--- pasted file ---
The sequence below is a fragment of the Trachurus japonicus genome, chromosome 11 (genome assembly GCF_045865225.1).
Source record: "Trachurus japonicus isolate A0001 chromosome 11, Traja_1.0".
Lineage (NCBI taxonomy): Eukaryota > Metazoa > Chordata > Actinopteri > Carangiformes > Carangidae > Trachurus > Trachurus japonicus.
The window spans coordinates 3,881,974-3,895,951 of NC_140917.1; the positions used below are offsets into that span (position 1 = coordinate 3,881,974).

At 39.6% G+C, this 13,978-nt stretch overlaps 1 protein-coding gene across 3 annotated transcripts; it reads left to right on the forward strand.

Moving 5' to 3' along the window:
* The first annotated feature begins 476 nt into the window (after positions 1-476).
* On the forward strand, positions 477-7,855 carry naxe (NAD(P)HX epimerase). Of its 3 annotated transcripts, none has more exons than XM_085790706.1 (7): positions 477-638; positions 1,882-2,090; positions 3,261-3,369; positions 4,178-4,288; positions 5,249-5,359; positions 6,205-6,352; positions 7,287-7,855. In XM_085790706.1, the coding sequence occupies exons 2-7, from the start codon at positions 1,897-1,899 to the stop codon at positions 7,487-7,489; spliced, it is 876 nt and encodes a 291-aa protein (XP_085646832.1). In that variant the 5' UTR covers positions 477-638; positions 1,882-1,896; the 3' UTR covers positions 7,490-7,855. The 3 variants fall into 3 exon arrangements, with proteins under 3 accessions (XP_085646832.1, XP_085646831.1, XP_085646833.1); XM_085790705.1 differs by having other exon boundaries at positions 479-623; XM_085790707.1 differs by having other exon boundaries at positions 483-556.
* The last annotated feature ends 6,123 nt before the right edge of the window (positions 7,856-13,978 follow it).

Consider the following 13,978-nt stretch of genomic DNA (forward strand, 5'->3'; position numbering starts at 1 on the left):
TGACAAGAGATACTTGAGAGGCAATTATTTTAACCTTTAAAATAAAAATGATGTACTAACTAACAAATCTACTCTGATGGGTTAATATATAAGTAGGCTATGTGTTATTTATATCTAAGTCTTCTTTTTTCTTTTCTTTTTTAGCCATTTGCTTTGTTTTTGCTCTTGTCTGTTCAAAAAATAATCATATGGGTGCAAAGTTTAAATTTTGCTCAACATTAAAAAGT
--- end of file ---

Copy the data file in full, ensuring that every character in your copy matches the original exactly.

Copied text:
The sequence below is a fragment of the Trachurus japonicus genome, chromosome 11 (genome assembly GCF_045865225.1).
Source record: "Trachurus japonicus isolate A0001 chromosome 11, Traja_1.0".
Lineage (NCBI taxonomy): Eukaryota > Metazoa > Chordata > Actinopteri > Carangiformes > Carangidae > Trachurus > Trachurus japonicus.
The window spans coordinates 3,881,974-3,895,951 of NC_140917.1; the positions used below are offsets into that span (position 1 = coordinate 3,881,974).

At 39.6% G+C, this 13,978-nt stretch overlaps 1 protein-coding gene across 3 annotated transcripts; it reads left to right on the forward strand.

Moving 5' to 3' along the window:
* The first annotated feature begins 476 nt into the window (after positions 1-476).
* On the forward strand, positions 477-7,855 carry naxe (NAD(P)HX epimerase). Of its 3 annotated transcripts, none has more exons than XM_085790706.1 (7): positions 477-638; positions 1,882-2,090; positions 3,261-3,369; positions 4,178-4,288; positions 5,249-5,359; positions 6,205-6,352; positions 7,287-7,855. In XM_085790706.1, the coding sequence occupies exons 2-7, from the start codon at positions 1,897-1,899 to the stop codon at positions 7,487-7,489; spliced, it is 876 nt and encodes a 291-aa protein (XP_085646832.1). In that variant the 5' UTR covers positions 477-638; positions 1,882-1,896; the 3' UTR covers positions 7,490-7,855. The 3 variants fall into 3 exon arrangements, with proteins under 3 accessions (XP_085646832.1, XP_085646831.1, XP_085646833.1); XM_085790705.1 differs by having other exon boundaries at positions 479-623; XM_085790707.1 differs by having other exon boundaries at positions 483-556.
* The last annotated feature ends 6,123 nt before the right edge of the window (positions 7,856-13,978 follow it).

Consider the following 13,978-nt stretch of genomic DNA (forward strand, 5'->3'; position numbering starts at 1 on the left):
TGACAAGAGATACTTGAGAGGCAATTATTTTAACCTTTAAAATAAAAATGATGTACTAACTAACAAATCTACTCTGATGGGTTAATATATAAGTAGGCTATGTGTTATTTATATCTAAGTCTTCTTTTTTCTTTTCTTTTTTAGCCATTTGCTTTGTTTTTGCTCTTGTCTGTTCAAAAAATAATCATATGGGTGCAAAGTTTAAATTTTGCTCAACATTAAAAAGT